[[Reliability]] [[Site Reliability Engineer]]
# Chaos Engineering
## What is chaos engineering?
Chaos engineering is a new branch of testing and tuning an application with a focus on disruptive environmental issues not typically considered by standard [[Performance Testing]]. It involves doing thoughtful experiments designed to replicate turbulence in a system.
The name "Chaos Engineering" comes from the [[Chaos Theory]], which analyzes seemingly "chaotic" or random phenomena and finding systematic patterns underlying them. Chaos engineering seeks to reproduce what would normally be considered "unforeseen" events such as server outage, in a predictable and systematic way.
Chaos engineering often consists of "experiments" rather than "tests" due to its exploratory nature.
![[Chaos Engineering with Tammy Butow#^929a6d]] [^tammy]
![[sources/Article/Using Chaos Engineering to Test Distributed Systems#^9ed440]] [^simme]
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Chaos engineers typically have the position title [[Site Reliability Engineer]], but anyone can be a chaos engineer.
Activities that test an application's resilience in the realm of chaos engineering are called [[Types of chaos experiments|chaos experiments]].
## History of chaos engineering
Chaos engineering was pretty much invented as a term and as a discipline by [[Netflix]] engineers who were moving from a data center to the cloud and needed a way to make their application more robust against the (then quite common) instance shutdowns and restarts. They created something called the [[Chaos Monkey]], which randomly shut down instances. It was meant to be used during workdays, so that people could respond to the outage and learn to program around it.
## [[Chaos engineering terminology]]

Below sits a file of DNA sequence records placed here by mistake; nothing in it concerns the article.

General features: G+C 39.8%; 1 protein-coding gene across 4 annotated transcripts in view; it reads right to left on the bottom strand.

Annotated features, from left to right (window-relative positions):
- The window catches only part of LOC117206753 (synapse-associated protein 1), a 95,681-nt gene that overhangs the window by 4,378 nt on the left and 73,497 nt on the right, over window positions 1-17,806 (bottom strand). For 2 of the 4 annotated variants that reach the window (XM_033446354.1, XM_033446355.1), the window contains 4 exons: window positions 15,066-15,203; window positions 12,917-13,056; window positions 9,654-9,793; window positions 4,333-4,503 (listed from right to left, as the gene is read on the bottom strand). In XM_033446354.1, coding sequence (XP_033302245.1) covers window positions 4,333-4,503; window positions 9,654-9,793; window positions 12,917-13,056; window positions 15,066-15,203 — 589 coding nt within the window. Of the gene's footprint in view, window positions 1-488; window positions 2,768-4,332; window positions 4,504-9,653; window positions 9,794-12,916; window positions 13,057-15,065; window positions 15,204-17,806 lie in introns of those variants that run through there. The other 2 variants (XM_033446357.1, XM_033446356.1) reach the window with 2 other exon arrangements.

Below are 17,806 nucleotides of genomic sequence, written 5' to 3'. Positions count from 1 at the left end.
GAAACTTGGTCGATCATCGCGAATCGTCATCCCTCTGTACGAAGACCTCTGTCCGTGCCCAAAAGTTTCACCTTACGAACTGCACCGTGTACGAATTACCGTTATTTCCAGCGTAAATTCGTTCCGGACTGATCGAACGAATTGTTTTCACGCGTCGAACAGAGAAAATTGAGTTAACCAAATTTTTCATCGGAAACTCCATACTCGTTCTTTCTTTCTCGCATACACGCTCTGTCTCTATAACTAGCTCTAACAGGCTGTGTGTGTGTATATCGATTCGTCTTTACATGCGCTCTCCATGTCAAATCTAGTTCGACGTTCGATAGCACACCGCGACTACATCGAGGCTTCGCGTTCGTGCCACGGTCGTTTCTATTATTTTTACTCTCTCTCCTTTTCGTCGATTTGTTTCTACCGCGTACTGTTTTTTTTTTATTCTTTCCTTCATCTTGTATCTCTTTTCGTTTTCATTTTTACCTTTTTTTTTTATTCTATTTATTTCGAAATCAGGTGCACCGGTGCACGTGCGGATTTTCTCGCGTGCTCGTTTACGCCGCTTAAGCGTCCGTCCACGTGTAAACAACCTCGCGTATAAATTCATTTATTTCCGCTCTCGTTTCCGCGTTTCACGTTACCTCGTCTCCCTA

## [[Principles of chaos engineering]]
## [[The process of chaos engineering]]
## [[Types of chaos experiments]]
## [[Tools for Chaos Engineering]]
## [[Chaos engineering is a testing discipline]]
## The role of [[Load Testing]] in chaos engineering.
Many types of chaos experiments require load on the application, but the generation of that load is generally out of chaos engineering's scope. [[Load Testing]] is brought in to make an environment suitably production-like (in the case that experiments are done in a test environment or in a low load period for the production environment).
- [[Tammy Bryant]], [[Simme Aronsson]], [[Ana Medina]]
- [[sources/Article/Using Chaos Engineering to Test Distributed Systems]]
- [[Chaos Engineering with Tammy Butow]]
- [[AWS Fault Injection Simulator]]
- [Tammy Butow & Ana Medina - Next Level Chaos Engineering](https://www.youtube.com/watch?v=kAJJ0-CJOEE)
- [[In the kitchen - a sprinkle of fire and chaos]]
- [[PRINCIPLES OF CHAOS ENGINEERING - Principles of Chaos Engineering]]
[^tammy]: [[Chaos Engineering with Tammy Butow]]
[^reliabilitymatters]: Butow, T. (2020). *Reliability matters more than ever.* Failover Conf. Accessed from the [Gremlin YouTube channel](https://www.youtube.com/watch?v=VOTk-wRrdZ0).
[^simme]: Aronsson, S. (2021). _Using chaos engineering to test distributed systems_.